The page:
Insurance Law Report focuses on developments in Alabama, Arkansas, Florida, Georgia, Kentucky, Louisiana, Mississippi, North Carolina, Oklahoma, South Carolina, Tennessee, Texas and Virginia.
Below are the articles for the November issue. To view, click on the appropriate title and you will be brought to the full version of the article below.
VIRGINIA SUPREME COURT HOLDS COVERAGE FOR CHINESE DRYWALL CLAIMS EXCLUDED BY POLLUTION EXCLUSION
LOUISIANA SUPREME COURT HOLDS INSURANCE SETTLEMENTS ARE NOT “PROOF OF LOSS” UNDER BAD FAITH STATUTE
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FEDERAL COURT IN GEORGIA RULES THAT INSURED’S DELAY OF OVER TWO AND A HALF YEARS BEFORE PROVIDING NOTICE WAS UNJUSTIFIED AND PRECLUDES COVERAGE
A federal court in Georgia recently held that an insured’s unjustified delay of over two and a half years did not constitute notice “as soon as practicable” and there was no coverage under the CGL policy. Westfield Ins. Co. v. Dabbs-Williams Gen. Contractors, LLC, 2012 WL 4468539 (S.D. Ga. Sept. 27, 2012).
After the construction of a condominium complex, the insured sued the developer for breach of contract. The developer counterclaimed for negligent and defective construction and for breach of the implied duty to perform in a fit and workmanlike manner. The insured chose not to notify its CGL insurer because it concluded that there was no coverage for the counterclaims. More than two and a half years later, the developer expanded its counterclaim by including allegations of negligence and faulty construction to other parts of the building. The insured then notified its insurer of the suit. The insurer provided a defense under a reservation of rights, but filed a declaratory judgment action to determine coverage.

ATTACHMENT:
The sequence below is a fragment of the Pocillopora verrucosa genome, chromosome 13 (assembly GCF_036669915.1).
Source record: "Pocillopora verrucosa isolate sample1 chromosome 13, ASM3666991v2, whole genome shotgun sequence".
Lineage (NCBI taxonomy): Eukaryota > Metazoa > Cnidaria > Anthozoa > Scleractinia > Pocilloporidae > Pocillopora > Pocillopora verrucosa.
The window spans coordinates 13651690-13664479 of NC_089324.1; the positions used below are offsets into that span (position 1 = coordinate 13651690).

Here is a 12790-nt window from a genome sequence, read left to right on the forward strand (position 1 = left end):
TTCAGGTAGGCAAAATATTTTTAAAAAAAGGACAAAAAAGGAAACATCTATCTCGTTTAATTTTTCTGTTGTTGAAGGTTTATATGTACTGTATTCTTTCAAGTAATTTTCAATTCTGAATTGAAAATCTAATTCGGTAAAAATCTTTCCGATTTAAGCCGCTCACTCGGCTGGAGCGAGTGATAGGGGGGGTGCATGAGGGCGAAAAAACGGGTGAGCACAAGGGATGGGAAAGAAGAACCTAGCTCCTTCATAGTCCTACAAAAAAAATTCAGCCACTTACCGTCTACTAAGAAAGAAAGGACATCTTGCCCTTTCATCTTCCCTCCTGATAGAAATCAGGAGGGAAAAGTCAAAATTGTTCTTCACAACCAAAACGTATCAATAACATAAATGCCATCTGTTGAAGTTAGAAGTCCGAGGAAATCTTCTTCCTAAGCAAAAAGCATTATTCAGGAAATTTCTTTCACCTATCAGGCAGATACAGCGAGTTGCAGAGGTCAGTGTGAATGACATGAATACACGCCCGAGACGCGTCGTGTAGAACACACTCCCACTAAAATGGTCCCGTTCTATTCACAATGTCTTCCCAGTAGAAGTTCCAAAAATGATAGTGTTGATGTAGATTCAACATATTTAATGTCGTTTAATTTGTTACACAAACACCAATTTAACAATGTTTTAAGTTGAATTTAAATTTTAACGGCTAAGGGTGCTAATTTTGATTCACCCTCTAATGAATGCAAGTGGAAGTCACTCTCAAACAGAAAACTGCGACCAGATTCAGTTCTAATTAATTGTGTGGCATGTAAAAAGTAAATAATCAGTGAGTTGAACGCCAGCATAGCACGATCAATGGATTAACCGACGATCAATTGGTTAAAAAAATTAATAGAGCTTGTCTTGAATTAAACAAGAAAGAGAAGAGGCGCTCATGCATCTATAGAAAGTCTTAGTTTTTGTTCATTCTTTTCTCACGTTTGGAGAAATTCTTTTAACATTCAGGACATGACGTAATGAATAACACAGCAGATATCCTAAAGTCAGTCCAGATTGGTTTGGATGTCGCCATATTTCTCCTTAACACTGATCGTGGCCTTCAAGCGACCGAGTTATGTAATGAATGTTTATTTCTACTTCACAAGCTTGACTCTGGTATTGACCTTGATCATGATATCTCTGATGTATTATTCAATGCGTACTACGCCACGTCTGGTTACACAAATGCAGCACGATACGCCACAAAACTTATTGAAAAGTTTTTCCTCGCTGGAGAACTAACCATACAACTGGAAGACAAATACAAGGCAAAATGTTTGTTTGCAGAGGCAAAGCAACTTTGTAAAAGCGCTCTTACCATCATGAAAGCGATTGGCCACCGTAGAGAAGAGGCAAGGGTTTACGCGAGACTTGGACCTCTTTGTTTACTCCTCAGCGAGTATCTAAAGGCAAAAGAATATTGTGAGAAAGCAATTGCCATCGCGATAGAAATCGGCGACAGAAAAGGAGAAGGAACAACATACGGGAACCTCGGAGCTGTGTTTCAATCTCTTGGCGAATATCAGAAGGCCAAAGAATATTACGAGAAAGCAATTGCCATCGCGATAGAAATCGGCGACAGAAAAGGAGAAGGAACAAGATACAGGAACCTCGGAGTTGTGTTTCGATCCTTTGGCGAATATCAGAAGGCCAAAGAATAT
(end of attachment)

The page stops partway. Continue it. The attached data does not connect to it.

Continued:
Applying Georgia law, the district court granted summary judgment in the insurer’s favor, finding the insured’s justification for the delay in notifying the insurer that the amendment did not change the nature of the counterclaim but merely enlarged its scope was unreasonable as a matter of law. The court further explained that the insured’s subjective, optimistic belief that the initial counterclaim was very limited was also objectively unreasonable under the circumstances. Recognizing that other courts have repeatedly held that much shorter delays have precluded coverage, the court held the insured’s delay of over two and a half years was not “as soon as practicable,” and the insurer was not obliged to respond.